So there were three main criteria that the solution had to address: threat intelligence, complexity of attacks, and analysis & correlation of logs. The solution had to determine if a particular attack was also directed at other systems such as routers, Internet banking system, intranet etc. Two other key criteria were simplicity in the dashboard and the reduction of false positives. Before deploying the solution, the false positives were 40-45 percent of the total incidents.
After an evaluation process, the Bank opted for RSA ‘s SIEM solution, called enVision. HP’s ArcSight was among the other solutions shortlisted. enVision is a centralized log-management service that enables organizations to simplify compliance programs and optimize security-incident management.
“We found that enVision was simple to configure. It was also easy to deploy on various devices,” asserts Ratolikar.
Ratolikar did not find it difficult to convince his management about the benefits of this product, and why it was
the right solution for the Bank.
Managing more than 1,300 events per second (EPS) is a herculean task — and these alerts come from various devices in the data center. This can only be done by a robust SIEM log management solution.
The management at the bank acknowledged this and gave its approval.
During the implementation there were challenges with router configurations. But with the support of HP (implementation partner) and RSA, these were resolved and the solution was deployed in three months. An expert from RSA was flown in to train five persons at the Bank.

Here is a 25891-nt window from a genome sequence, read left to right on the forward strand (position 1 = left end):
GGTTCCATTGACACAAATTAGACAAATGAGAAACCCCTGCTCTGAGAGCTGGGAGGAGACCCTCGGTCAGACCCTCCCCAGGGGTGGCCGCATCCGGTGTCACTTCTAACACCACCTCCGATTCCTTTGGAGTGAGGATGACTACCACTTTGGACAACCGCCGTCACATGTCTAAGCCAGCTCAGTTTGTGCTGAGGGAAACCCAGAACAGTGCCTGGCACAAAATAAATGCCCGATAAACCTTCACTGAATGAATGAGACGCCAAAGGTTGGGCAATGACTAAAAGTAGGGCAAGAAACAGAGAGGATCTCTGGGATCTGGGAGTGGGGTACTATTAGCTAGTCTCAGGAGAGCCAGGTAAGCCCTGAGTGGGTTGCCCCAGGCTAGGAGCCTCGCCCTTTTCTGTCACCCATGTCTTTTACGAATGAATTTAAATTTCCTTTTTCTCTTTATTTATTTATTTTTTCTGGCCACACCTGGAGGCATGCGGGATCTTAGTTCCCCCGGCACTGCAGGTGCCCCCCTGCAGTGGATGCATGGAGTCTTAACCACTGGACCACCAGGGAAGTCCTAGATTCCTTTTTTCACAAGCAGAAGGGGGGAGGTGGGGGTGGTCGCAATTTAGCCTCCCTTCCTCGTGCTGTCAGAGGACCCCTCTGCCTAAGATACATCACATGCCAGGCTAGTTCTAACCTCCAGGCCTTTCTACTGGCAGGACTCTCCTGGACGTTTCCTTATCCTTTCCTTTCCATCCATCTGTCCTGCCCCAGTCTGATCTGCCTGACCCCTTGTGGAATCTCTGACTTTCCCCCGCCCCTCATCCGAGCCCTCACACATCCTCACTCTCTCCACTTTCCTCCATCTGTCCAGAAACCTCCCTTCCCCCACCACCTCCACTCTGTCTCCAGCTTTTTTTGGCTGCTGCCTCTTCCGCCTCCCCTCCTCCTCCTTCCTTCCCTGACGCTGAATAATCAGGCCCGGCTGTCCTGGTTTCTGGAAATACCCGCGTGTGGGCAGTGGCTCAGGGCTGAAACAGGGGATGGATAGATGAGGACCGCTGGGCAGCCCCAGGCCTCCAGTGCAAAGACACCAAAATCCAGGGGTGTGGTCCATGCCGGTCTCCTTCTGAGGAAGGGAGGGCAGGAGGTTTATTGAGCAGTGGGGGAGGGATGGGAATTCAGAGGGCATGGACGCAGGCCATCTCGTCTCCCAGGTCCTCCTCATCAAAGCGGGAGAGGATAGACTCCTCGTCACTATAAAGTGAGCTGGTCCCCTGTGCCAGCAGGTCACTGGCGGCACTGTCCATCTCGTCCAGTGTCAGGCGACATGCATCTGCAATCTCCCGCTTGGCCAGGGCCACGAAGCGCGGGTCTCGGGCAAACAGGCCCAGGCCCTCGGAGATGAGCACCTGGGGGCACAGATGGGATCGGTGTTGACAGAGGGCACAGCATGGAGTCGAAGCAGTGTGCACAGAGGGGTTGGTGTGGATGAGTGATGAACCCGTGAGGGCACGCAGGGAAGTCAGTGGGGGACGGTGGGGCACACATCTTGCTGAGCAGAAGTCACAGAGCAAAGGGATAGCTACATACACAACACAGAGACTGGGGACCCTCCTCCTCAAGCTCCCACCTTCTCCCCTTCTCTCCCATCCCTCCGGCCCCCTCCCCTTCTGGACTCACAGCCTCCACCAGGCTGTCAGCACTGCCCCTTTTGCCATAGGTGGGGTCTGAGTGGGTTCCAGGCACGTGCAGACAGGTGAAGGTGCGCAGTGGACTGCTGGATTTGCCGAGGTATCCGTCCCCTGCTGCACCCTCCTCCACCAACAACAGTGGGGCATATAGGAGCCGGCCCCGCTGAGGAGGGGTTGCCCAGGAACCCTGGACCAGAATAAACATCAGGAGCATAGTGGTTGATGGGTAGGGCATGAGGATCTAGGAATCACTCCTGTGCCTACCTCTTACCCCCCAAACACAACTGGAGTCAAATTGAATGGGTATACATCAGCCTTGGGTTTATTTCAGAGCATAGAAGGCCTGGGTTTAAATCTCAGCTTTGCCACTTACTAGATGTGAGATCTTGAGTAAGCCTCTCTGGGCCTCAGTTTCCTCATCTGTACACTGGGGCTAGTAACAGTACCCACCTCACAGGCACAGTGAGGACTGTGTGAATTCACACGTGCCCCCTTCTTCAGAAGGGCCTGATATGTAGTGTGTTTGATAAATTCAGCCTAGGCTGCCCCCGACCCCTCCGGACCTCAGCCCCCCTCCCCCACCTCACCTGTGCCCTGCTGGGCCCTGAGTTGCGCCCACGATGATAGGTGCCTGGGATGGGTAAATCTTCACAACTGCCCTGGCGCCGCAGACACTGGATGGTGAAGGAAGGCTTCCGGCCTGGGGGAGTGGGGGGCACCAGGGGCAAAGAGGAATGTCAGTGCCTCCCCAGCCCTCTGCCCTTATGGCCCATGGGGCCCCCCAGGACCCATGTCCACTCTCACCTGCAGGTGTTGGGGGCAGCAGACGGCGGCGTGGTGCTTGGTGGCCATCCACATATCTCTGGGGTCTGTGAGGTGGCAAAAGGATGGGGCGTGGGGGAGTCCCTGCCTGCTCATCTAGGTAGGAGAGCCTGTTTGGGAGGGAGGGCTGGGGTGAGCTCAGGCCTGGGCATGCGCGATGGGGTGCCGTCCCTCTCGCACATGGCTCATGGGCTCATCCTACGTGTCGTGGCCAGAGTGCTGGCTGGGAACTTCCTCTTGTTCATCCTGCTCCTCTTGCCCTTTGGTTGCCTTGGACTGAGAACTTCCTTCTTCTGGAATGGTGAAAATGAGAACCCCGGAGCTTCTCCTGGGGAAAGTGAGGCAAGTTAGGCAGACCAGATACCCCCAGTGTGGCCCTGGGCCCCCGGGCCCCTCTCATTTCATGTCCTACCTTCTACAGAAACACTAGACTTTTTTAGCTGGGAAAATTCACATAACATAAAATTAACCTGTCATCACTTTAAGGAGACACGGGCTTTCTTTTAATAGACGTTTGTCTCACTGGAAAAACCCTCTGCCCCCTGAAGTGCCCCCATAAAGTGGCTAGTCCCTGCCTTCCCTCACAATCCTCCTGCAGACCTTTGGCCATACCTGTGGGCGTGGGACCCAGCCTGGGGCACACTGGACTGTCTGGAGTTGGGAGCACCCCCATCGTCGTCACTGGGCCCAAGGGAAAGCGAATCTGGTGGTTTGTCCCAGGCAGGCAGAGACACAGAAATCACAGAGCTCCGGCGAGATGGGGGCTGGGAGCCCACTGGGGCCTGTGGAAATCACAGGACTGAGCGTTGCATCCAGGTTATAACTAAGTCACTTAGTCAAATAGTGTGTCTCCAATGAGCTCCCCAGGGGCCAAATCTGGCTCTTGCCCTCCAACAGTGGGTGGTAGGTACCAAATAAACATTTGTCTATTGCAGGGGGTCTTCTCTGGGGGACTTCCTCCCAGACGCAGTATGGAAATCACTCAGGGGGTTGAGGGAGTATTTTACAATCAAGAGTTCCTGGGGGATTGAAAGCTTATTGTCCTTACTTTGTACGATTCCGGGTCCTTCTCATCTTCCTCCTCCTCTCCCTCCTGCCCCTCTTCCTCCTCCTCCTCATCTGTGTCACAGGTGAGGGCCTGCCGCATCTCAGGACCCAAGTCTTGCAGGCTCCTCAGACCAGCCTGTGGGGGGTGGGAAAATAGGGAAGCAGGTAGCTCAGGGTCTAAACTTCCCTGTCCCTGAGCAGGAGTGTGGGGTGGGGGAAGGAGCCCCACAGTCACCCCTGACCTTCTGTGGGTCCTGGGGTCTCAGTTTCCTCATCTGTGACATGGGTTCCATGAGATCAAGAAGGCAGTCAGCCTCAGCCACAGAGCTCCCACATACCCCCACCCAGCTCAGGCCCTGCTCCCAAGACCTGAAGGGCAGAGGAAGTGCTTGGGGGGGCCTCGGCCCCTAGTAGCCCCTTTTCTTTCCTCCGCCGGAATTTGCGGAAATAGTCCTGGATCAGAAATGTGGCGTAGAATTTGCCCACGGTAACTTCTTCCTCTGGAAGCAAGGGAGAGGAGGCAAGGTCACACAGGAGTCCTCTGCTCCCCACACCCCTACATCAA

RSA’s enVision was first deployed in a non-production/UAT (user acceptance testing) environment, which is an isolated environment.
It has been 18 months since RSA enVision was implemented at Bank of India. Ratolikar and his team are satisfied with its performance. Apart from detecting many attacks, it has also reduced the time between an attack and a suitable counter response. Also, the number of false positives has decreased drastically from 45 percent of all incidents to just 5-10 percent.
In addition, the team now has a consolidated view of all the threats, with information gleaned and correlated from thousands of logs.
“With this tool we detected attacks originating from China, Japan, N. Korea, Nigeria, and other African countries,” informs Ratolikar. “After you detect an incident, the time taken to respond is a crucial factor. With this SIEM solution that window has narrowed down. “
But despite all these attacks, Ratolikar has piece of mind. Calmly sipping his cup of lemon tea during an interview with InformationWeek, he says that all systems can withstand the attacks and continue to run smoothly.
Should the worst happen, Ratolikar can easily switch over to his DR site. In fact, there are quarterly drills during which all operations are run from the DR site, and the primary site goes offline in a planned manner.
Bank of India is now looking at more intelligence in the next version of this SIEM tool. It will offer forensics at the packet level. The tool under consideration is RSA’s NetWitness — a network forensics tool.
The bank was looking for a solution that could address three main criteria: threat intelligence, complexity of attacks, and analysis and correlation of logs. The solution had to determine if a particular attack was also directed at other systems, such as routers, Internet banking system, intranet etc.
“RSA’s SIEM solution has narrowed down the window between detecting an incident and the time taken to respond to an incident”
CISO & Head - Business Continuity, BOI